Common Name(s): Mountain Hemlock
Scientific Name: Tsuga mertensiana
Distribution: Northwest coast of North America
Tree Size: 65-130 ft (30-40 m) tall, 3-4 ft (1-1.2 m) trunk diameter
Average Dried Weight: 33 lbs/ft3 (530 kg/m3)
Specific Gravity (Basic, 12% MC): .42, .53
Janka Hardness: 680 lbf (3,030 N)
Modulus of Rupture: 11,500 lbf/in2 (79.3 MPa)
Elastic Modulus: 1,330,000 lbf/in2 (9.17 MPa)
Crushing Strength: 6,440 lbf/in2 (44.4 MPa)
Shrinkage: Radial: 4.4%, Tangential: 7.1%, Volumetric: 11.1%, T/R Ratio: 1.6
Color/Appearance: Heartwood is light reddish brown. Sapwood may be slightly lighter in color but usually isn’t distinguished from the heartwood. The conspicuous growth rings can exhibit interesting grain patterns on flatsawn surfaces.
Grain/Texture: Grain is generally straight, with a coarse, uneven texture.
Endgrain: Resin canals absent; earlywood to latewood transition usually gradual, color contrast fairly high; tracheid diameter medium-large.
Rot Resistance: Rated as non-durable regarding decay resistance, and also susceptible to insect attack.
Workability: Overall working properties are good, but because of the disparity between the soft earlywood and the hard latewood, sanding can create dips and uneven surfaces. Glues, stains, and finishes well.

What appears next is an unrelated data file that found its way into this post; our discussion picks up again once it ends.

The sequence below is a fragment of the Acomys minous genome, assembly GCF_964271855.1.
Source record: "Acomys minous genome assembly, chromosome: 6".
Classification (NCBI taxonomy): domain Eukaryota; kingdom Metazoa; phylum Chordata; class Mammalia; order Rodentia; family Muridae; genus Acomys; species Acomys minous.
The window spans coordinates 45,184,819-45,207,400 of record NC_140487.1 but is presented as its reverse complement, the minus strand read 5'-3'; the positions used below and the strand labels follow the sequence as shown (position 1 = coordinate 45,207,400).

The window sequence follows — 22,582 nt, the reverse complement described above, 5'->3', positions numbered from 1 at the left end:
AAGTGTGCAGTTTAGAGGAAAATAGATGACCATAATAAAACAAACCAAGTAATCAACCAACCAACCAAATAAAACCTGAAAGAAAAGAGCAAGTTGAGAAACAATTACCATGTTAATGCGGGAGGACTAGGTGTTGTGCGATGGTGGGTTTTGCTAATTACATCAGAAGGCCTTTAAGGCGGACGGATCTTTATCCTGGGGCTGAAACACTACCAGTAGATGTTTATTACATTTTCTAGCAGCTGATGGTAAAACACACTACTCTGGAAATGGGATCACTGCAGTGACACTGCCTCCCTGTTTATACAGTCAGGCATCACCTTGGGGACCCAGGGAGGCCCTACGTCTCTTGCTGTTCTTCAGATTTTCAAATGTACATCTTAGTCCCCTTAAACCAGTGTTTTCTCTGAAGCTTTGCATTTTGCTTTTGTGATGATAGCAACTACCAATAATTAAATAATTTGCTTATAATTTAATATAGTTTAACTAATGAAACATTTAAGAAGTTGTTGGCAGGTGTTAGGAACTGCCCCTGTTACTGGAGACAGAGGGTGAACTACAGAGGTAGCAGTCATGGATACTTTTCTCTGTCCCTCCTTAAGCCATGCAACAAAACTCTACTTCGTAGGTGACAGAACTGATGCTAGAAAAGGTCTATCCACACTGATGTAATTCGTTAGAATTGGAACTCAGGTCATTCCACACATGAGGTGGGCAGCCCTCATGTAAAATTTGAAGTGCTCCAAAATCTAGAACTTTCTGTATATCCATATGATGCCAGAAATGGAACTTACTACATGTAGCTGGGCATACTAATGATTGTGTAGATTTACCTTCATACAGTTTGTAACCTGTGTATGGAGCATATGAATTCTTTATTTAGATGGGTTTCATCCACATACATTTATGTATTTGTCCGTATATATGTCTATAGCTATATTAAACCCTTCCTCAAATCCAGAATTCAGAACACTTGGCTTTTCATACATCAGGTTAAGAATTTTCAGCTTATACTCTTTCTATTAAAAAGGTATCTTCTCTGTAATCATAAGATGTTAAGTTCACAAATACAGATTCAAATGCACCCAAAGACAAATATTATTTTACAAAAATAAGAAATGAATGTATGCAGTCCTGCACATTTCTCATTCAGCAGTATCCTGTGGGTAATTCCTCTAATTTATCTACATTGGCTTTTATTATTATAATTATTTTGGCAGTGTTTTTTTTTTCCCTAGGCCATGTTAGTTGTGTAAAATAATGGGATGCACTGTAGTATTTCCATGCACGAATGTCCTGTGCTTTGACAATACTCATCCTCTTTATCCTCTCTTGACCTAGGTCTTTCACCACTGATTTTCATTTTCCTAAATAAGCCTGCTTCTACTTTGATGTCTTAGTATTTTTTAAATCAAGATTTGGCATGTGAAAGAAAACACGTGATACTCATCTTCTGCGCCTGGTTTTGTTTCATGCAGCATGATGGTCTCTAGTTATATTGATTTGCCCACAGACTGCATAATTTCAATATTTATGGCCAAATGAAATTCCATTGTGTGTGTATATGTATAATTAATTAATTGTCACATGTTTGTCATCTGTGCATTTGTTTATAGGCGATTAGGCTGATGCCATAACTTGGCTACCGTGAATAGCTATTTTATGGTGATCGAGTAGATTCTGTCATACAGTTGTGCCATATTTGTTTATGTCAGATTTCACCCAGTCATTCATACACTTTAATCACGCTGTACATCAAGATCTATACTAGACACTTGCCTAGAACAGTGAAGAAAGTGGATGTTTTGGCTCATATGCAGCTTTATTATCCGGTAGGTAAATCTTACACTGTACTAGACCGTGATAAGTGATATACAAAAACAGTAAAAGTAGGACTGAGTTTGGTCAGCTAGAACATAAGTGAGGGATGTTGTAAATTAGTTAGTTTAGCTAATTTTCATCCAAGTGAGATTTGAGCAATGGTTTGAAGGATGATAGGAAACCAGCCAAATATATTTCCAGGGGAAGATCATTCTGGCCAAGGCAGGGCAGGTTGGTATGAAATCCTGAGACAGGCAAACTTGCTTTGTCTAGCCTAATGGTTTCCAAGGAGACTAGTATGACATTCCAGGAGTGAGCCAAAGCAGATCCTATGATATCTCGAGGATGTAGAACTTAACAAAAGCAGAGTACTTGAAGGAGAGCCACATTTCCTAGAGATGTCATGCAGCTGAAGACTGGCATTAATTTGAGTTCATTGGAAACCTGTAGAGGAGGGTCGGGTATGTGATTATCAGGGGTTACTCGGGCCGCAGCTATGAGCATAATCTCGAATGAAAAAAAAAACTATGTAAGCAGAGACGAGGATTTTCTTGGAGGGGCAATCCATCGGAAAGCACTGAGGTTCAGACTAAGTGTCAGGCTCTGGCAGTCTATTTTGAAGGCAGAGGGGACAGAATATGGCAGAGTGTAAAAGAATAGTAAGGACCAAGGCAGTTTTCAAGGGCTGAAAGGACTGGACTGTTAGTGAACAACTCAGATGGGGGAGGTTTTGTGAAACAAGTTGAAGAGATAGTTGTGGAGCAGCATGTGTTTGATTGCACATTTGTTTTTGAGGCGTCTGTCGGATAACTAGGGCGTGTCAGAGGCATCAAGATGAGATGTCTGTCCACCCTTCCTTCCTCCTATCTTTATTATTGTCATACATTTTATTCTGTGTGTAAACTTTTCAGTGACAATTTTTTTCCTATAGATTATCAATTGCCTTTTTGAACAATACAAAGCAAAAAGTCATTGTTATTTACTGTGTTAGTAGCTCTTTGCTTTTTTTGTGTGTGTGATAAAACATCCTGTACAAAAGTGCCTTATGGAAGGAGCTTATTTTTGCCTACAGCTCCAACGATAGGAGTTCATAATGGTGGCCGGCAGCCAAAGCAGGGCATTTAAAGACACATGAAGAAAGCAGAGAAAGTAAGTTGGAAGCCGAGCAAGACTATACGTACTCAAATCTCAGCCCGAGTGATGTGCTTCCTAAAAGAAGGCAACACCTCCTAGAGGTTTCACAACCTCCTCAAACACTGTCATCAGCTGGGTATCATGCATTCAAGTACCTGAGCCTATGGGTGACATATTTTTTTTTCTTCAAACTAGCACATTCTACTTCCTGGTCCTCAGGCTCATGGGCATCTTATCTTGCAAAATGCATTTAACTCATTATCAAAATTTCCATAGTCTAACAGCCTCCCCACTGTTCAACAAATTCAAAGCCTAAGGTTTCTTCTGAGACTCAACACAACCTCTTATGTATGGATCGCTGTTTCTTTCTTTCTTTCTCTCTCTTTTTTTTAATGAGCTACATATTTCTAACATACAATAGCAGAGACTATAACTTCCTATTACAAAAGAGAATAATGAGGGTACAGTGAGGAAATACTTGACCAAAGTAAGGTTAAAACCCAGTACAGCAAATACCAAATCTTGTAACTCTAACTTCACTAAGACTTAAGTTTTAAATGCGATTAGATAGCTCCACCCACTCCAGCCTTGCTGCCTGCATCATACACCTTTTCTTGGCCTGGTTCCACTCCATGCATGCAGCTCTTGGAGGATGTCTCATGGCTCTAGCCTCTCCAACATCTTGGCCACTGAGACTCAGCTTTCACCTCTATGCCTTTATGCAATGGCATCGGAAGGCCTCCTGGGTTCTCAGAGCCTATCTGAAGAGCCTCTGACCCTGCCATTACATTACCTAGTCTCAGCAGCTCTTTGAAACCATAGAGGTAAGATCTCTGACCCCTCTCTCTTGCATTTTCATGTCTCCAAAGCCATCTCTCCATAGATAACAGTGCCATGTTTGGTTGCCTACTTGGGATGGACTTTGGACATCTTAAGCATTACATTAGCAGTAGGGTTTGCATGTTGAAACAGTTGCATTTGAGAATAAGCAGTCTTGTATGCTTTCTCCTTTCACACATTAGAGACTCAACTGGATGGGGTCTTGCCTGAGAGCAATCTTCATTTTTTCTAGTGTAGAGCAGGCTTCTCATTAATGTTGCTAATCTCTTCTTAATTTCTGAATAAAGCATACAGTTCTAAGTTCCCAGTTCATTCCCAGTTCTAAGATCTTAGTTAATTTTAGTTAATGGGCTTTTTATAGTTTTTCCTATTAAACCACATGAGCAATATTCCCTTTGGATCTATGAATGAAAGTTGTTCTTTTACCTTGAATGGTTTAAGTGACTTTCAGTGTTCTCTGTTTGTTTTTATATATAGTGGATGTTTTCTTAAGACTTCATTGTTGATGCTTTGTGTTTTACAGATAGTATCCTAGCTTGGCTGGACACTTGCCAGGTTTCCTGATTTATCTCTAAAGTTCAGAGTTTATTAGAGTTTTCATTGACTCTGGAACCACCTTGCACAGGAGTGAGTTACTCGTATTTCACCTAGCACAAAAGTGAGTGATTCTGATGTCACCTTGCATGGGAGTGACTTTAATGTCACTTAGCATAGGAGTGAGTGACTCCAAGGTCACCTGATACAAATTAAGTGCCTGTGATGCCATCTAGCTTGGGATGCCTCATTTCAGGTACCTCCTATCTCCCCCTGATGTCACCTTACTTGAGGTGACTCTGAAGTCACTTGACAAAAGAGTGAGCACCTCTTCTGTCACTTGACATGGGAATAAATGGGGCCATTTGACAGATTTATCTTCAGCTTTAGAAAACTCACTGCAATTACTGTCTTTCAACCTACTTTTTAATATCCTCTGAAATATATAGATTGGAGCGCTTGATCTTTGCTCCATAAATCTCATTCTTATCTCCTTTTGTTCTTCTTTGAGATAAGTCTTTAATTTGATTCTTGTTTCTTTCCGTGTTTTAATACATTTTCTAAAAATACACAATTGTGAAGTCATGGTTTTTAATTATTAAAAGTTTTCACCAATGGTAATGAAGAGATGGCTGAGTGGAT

Odor: No characteristic odor.
Allergies/Toxicity: Mountain Hemlock has been reported to cause skin irritation. See the articles Wood Allergies and Toxicity and Wood Dust Safety for more information.
Pricing/Availability: Because many trees are difficult to access, Mountain Hemlock isn’t harvested nearly as extensively as its close relative, Western Hemlock, which is another hemlock species that is found in nearly the same geographic distribution. Mountain Hemlock is used for the same construction purposes as Western Hemlock; expect prices to be moderate for a domestic softwood.
Sustainability: This wood species is not listed in the CITES Appendices, and is reported by the IUCN as being a species of least concern.
Common Uses: Boxes, pallets, crates, plywood, framing, and other construction purposes.
Comments: Mountain Hemlock is slightly heavier and harder than the two primary hemlock species of North America (Eastern and Western Hemlock). When compared to Eastern Hemlock (Tsuga canadensis), Mountain Hemlock generally has narrower growth rings, though both species can have tightly spaced growth rings. (Mountain Hemlock is anatomically very similar to Western Hemlock.)